When he became Chief of the Security Police and SD and head of the RSHA on 30 January 1943, Kaltenbrunner took charge of an organization which included the main offices of the Gestapo, the SD, and the Criminal Police. As Chief of the RSHA, Kaltenbrunner had authority to order protective custody to and release from concentration camps. Orders to this effect were normally sent over his signature. Kaltenbrunner was aware of conditions in concentration camps. He had undoubtedly visited Mauthausen, and witnesses testified that he had seen prisoners killed by the various methods of execution, hanging, shooting in the back of the neck, and gassing, as part of a demonstration. Kaltenbrunner himself ordered the execution of prisoners in those camps and his office was used to transmit to the camps execution orders which originated in Himmler's office. At the end of the war Kaltenbrunner participated in the arrangements for the evacuation of inmates of concentration camps, and the liquidation of many of them, to prevent them from being liberated by the Allied armies.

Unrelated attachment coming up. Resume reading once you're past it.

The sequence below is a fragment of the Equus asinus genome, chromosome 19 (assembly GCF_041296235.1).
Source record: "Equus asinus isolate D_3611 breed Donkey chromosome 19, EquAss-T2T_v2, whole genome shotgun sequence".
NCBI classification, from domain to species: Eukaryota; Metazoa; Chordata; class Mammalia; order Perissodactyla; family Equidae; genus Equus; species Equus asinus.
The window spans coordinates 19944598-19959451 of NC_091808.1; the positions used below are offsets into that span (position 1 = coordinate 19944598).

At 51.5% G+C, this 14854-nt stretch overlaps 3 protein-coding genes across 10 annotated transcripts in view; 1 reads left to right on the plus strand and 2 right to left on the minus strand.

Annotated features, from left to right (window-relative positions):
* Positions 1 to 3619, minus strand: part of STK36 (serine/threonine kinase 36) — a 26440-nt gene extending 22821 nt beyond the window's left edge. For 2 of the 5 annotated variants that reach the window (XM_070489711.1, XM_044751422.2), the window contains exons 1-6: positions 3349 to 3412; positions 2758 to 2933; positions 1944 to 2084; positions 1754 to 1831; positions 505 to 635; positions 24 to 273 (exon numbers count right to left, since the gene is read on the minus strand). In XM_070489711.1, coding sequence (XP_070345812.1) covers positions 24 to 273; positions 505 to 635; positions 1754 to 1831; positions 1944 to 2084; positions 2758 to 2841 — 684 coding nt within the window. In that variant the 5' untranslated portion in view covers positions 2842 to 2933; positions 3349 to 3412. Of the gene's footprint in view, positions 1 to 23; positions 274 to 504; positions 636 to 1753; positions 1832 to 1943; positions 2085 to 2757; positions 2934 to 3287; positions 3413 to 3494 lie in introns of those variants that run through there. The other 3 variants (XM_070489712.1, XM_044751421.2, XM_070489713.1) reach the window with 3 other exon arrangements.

During the period in which Kaltenbrunner was head of the RSHA, it was engaged in a widespread program of War Crimes and Crimes against Humanity. These crimes included the mistreatment and murder of prisoners of war. Einsatzkommandos operating under the control of the Gestapo were engaged in the screening of Soviet prisoners of war. Jews, commissars, and others who were thought to be ideologically hostile to the Nazi system were reported to the RSHA, which had them transferred to a concentration camp and murdered. An RSHA order issued during Kaltenbrunner's regime established the "Bullet Decree," under which certain escaped prisoners of war who were recaptured were taken to Mauthausen and shot. The order for the execution of Commando troops was extended by the Gestapo to include parachutists while Kaltenbrunner was chief of the RSHA. An order signed by Kaltenbrunner instructed the Police not to interfere with attacks on bailed-out Allied fliers. In December 1944 Kaltenbrunner participated in the murder of one of the French generals held as a prisoner of war.